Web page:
How Can God Sanction A 2nd Marriage?

Q. There is something I am very confused about with second marriages. It seems clear to me God hates divorce (which makes it a sin) and  the Bible clearly states that a man who divorces his wife and takes another commits adultery.

I do believe God can not contradict himself so this states to me that after the ceremony is performed that he holds you to better or worse, rich or poor till death do you part.  So why all the buts and ands and continuations of this very important commandment?  Yes it is hard to swallow and of course people fall away but that does not change the command.

God said no adulterer will enter into heaven. I do not see where he forgives what to me is a sin for the second marriage and then allows these people into heaven.  If marriage represent Christ and the church I just don’t see how God would sanction a second marriage.  It just does not make since to me.  What am I missing? I appreciate your hard work and in helping us find answers to difficult questions.

A. Whenever a major topic is mentioned for the first time in the Bible it’s important to consider the context in which it’s contained, because you’ll often find bits of related information that give you added perspective on the topic.  Theologians sometimes call this  “the principle of first mention”.

The Lord’s first mention of divorce is in Matt. 5:31-32, the Sermon on the Mount.  The context was whether sin was exclusively a physical act or also involved a motive or intention, and He began by warning them that unless their righteousness exceeded that of the Pharisees, who were obsessive about keeping the letter of the Law, they could never enter the Kingdom.

Then He gave them some examples of what He meant.  They believed that if they didn’t kill anyone they hadn’t violated the commandment against murder.  Jesus said that anger was a violation every bit as serious (Matt. 5:21-26).  They believed that if they didn’t have sex with a woman other than their wife they hadn’t committed adultery.  Jesus said that their lustful looks condemned them. (Matt. 5:27-30)  They believed that a certificate of divorce was all that was necessary to end a marriage. Jesus said that divorce for any reason other than unfaithfulness was also a violation of the commandment against adultery. He re-stated this view in Matt. 19:1-9 even though the Law of Moses said that divorce was permitted.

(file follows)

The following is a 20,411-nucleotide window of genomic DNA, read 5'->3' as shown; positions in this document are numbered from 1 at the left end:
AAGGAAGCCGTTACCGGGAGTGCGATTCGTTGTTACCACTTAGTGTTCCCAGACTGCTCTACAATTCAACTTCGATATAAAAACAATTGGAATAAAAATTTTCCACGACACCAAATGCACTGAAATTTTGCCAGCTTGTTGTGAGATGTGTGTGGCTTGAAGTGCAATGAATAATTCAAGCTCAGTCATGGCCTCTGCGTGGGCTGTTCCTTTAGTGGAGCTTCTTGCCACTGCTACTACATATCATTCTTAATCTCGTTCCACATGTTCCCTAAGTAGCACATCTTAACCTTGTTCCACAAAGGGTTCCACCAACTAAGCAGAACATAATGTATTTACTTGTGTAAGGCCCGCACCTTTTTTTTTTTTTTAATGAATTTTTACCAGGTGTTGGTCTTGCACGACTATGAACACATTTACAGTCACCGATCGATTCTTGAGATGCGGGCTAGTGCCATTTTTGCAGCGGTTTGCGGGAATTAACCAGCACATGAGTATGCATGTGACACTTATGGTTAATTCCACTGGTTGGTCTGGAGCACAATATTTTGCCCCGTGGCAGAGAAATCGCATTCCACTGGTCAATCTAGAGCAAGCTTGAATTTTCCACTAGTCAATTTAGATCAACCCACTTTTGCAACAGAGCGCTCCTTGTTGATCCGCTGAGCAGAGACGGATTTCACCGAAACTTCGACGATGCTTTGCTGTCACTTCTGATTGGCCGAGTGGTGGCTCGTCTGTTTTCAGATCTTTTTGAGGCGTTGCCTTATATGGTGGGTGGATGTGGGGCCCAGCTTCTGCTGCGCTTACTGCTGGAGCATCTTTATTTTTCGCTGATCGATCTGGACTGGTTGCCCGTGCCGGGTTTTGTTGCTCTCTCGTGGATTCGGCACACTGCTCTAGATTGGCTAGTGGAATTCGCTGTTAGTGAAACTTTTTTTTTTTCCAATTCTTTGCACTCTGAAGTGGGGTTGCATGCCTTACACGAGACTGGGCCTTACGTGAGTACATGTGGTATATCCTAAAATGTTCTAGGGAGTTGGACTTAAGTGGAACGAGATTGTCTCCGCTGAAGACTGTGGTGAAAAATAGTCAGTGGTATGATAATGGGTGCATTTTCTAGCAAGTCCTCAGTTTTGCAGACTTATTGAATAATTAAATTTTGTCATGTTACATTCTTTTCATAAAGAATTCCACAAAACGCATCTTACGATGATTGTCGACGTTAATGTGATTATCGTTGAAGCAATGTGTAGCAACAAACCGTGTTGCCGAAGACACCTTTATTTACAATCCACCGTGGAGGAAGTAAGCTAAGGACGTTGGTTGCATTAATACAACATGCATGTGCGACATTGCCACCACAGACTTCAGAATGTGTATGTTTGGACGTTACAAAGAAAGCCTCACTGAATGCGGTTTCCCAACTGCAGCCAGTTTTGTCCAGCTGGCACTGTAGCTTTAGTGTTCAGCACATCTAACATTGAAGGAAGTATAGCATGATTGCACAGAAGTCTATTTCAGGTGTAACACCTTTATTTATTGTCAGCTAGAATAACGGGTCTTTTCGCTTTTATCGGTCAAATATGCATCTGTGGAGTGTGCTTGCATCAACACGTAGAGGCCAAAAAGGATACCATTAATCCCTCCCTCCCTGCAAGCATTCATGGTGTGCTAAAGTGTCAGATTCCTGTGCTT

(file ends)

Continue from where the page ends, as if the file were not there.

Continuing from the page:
So the idea He was trying to get across is that no matter how diligent they were, outwardly obeying the law wasn’t good enough to satisfy God’s requirements for righteousness. In Matt. 5:48 He said that they had to be perfect, just as His Father in Heaven is perfect. Later Paul would explain that we can only become perfect in God’s sight by having His righteousness imputed to us by faith.

This because the motives of  our hearts have to be pure as well, and of course that’s impossible because of our sin nature.  We can’t avoid ever being angry, and we can’t avoid  having a lustful thought now and then.  That’s why we need a Savior.   And for those who find themselves in the middle of a divorce, the same forgiveness is available.  His mercies are new every morning just as they are for the “murderer” and the “adulterer”.  To put it another way, divorce is called a sin, but never an unforgivable sin. That’s how God can sanction a 2nd marriage.

In light of this, consider the one who stays married but secretly hates his wife and fantasizes about being being with another, or just being free.  He keeps himself busy with his career, or by doing good works, to avoid going home.  From outward appearances everything looks fine and he’s considered to be successful, but inwardly he’s just going through the motions, living a life of “quiet desperation” as someone once put it.  Has he kept the commandment, or is He a modern Pharisee? We know that half of all marriages end in divorce, Christian or not.  But how many of the remaining half have I just described?

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